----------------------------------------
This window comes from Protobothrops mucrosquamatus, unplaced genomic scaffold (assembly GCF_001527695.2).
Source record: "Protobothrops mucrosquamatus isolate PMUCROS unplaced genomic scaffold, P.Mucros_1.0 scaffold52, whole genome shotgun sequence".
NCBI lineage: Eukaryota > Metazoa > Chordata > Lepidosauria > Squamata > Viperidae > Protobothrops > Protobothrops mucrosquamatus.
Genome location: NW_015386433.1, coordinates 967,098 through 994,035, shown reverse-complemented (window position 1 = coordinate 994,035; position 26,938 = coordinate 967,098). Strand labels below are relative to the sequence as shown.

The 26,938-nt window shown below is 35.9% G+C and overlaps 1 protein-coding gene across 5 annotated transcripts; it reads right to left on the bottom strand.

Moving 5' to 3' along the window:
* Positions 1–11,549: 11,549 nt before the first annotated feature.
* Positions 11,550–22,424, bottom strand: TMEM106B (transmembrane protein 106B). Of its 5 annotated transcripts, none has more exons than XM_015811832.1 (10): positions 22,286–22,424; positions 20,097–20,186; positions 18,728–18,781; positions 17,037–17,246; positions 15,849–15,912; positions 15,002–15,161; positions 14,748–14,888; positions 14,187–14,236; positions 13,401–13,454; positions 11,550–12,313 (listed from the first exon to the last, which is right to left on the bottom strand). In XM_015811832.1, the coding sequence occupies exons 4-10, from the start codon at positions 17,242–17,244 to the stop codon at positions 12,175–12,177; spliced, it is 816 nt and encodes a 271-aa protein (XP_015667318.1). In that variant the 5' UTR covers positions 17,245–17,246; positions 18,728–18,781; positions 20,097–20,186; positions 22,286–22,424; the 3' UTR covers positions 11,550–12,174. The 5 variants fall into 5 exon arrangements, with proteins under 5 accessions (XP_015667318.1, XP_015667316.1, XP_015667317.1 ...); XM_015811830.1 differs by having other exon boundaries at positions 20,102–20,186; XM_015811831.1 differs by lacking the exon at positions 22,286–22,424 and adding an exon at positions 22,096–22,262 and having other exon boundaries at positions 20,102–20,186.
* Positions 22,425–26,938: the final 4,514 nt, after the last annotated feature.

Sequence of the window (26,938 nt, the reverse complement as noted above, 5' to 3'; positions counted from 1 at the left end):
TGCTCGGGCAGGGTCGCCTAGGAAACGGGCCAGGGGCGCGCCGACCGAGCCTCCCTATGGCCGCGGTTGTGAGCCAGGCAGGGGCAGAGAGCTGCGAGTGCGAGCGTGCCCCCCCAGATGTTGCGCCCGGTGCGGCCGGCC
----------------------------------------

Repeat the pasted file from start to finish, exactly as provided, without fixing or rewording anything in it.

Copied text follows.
This window comes from Protobothrops mucrosquamatus, unplaced genomic scaffold (assembly GCF_001527695.2).
Source record: "Protobothrops mucrosquamatus isolate PMUCROS unplaced genomic scaffold, P.Mucros_1.0 scaffold52, whole genome shotgun sequence".
NCBI lineage: Eukaryota > Metazoa > Chordata > Lepidosauria > Squamata > Viperidae > Protobothrops > Protobothrops mucrosquamatus.
Genome location: NW_015386433.1, coordinates 967,098 through 994,035, shown reverse-complemented (window position 1 = coordinate 994,035; position 26,938 = coordinate 967,098). Strand labels below are relative to the sequence as shown.

The 26,938-nt window shown below is 35.9% G+C and overlaps 1 protein-coding gene across 5 annotated transcripts; it reads right to left on the bottom strand.

Moving 5' to 3' along the window:
* Positions 1–11,549: 11,549 nt before the first annotated feature.
* Positions 11,550–22,424, bottom strand: TMEM106B (transmembrane protein 106B). Of its 5 annotated transcripts, none has more exons than XM_015811832.1 (10): positions 22,286–22,424; positions 20,097–20,186; positions 18,728–18,781; positions 17,037–17,246; positions 15,849–15,912; positions 15,002–15,161; positions 14,748–14,888; positions 14,187–14,236; positions 13,401–13,454; positions 11,550–12,313 (listed from the first exon to the last, which is right to left on the bottom strand). In XM_015811832.1, the coding sequence occupies exons 4-10, from the start codon at positions 17,242–17,244 to the stop codon at positions 12,175–12,177; spliced, it is 816 nt and encodes a 271-aa protein (XP_015667318.1). In that variant the 5' UTR covers positions 17,245–17,246; positions 18,728–18,781; positions 20,097–20,186; positions 22,286–22,424; the 3' UTR covers positions 11,550–12,174. The 5 variants fall into 5 exon arrangements, with proteins under 5 accessions (XP_015667318.1, XP_015667316.1, XP_015667317.1 ...); XM_015811830.1 differs by having other exon boundaries at positions 20,102–20,186; XM_015811831.1 differs by lacking the exon at positions 22,286–22,424 and adding an exon at positions 22,096–22,262 and having other exon boundaries at positions 20,102–20,186.
* Positions 22,425–26,938: the final 4,514 nt, after the last annotated feature.

Sequence of the window (26,938 nt, the reverse complement as noted above, 5' to 3'; positions counted from 1 at the left end):
TGCTCGGGCAGGGTCGCCTAGGAAACGGGCCAGGGGCGCGCCGACCGAGCCTCCCTATGGCCGCGGTTGTGAGCCAGGCAGGGGCAGAGAGCTGCGAGTGCGAGCGTGCCCCCCCAGATGTTGCGCCCGGTGCGGCCGGCC